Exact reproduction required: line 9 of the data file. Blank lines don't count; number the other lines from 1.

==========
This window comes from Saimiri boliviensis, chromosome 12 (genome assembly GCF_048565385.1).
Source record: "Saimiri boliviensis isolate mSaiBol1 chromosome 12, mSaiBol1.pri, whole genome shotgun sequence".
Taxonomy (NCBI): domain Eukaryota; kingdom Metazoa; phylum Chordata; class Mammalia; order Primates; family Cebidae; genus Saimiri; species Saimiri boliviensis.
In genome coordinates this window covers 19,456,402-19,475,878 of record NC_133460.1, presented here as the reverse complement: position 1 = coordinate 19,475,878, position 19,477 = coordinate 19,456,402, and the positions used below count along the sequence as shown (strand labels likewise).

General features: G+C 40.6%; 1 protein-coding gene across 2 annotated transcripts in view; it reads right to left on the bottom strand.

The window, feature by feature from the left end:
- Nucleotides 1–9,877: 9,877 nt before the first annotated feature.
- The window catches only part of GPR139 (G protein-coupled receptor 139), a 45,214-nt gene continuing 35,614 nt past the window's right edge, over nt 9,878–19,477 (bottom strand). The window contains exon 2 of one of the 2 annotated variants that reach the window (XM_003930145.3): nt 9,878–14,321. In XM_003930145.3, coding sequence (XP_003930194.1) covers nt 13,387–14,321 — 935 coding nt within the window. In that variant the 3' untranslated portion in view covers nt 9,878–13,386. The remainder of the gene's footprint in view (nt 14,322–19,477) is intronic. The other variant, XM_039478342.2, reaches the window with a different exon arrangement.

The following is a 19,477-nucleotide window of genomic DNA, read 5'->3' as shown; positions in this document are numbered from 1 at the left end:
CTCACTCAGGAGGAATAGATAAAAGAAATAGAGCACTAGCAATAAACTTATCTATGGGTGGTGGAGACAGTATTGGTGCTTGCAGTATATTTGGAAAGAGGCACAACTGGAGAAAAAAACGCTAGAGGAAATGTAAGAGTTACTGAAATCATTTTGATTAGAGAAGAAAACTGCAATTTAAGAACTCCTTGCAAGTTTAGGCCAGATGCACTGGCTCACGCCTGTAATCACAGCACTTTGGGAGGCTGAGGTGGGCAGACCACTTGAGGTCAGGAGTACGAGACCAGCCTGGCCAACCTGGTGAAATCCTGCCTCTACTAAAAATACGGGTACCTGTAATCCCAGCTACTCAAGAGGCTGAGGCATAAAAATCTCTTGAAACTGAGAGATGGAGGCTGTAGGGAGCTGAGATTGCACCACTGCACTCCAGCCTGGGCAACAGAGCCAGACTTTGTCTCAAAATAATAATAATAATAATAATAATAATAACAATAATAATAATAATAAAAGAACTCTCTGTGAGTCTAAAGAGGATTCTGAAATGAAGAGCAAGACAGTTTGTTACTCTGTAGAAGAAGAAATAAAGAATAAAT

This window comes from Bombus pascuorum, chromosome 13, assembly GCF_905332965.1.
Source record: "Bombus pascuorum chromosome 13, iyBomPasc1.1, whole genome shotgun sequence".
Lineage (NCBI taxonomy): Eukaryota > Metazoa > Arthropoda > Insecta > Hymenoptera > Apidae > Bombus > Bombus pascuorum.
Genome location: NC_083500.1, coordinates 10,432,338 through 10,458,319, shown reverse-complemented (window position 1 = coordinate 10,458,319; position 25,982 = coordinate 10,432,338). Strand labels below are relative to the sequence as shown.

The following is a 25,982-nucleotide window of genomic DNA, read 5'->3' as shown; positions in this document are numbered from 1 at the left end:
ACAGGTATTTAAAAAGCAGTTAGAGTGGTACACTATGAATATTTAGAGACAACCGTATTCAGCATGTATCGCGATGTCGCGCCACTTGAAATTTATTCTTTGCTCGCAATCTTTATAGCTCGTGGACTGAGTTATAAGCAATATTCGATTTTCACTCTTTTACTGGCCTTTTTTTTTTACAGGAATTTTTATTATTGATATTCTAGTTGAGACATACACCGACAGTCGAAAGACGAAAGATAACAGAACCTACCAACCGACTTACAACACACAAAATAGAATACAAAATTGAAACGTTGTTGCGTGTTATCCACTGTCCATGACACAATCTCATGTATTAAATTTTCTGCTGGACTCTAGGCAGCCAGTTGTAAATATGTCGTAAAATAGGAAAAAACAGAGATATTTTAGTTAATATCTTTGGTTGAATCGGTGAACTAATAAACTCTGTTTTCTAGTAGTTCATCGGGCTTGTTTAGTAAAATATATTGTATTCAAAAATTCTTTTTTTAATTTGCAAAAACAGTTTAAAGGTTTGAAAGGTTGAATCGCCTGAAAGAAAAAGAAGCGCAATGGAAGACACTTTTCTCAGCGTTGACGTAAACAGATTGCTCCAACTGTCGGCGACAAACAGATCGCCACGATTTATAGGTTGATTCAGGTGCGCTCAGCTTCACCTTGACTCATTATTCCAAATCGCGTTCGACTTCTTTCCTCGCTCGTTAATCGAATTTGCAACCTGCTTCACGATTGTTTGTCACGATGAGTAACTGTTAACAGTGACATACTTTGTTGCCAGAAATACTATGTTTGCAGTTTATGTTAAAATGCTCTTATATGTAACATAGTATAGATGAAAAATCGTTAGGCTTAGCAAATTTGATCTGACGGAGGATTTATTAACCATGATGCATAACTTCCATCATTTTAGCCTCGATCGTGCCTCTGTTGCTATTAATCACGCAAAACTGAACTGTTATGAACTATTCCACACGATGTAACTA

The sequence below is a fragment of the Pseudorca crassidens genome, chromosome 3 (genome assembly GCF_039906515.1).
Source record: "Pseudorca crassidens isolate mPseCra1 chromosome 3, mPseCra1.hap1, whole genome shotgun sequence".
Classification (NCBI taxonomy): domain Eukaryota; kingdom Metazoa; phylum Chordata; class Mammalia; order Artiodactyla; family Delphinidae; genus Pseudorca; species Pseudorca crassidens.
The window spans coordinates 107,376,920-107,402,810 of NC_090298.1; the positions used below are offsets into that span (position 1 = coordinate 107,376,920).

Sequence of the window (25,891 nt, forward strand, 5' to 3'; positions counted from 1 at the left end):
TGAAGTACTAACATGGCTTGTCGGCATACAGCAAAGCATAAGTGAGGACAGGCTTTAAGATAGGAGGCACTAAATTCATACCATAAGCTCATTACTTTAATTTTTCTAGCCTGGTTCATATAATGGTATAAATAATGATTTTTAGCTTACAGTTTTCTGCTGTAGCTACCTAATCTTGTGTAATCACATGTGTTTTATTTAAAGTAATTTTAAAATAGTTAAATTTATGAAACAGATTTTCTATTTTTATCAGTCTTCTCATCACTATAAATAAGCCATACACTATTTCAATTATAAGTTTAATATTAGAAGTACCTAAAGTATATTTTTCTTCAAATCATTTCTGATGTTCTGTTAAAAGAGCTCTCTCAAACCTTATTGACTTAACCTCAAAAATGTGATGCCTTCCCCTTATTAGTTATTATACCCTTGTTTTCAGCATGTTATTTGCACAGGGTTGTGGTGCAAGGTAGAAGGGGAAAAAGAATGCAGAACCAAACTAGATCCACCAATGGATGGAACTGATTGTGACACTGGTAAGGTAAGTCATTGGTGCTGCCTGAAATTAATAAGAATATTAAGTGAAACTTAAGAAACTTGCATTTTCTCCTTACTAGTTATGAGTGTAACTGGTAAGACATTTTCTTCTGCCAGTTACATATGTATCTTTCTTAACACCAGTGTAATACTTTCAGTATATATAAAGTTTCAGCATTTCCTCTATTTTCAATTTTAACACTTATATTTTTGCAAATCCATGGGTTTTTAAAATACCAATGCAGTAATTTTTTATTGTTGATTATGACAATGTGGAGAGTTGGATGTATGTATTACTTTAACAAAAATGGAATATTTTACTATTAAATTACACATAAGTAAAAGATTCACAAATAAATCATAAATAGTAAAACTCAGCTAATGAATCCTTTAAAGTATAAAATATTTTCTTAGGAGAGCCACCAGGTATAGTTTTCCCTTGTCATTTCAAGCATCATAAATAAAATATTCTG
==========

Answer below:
The following is a 19,477-nucleotide window of genomic DNA, read 5'->3' as shown; positions in this document are numbered from 1 at the left end: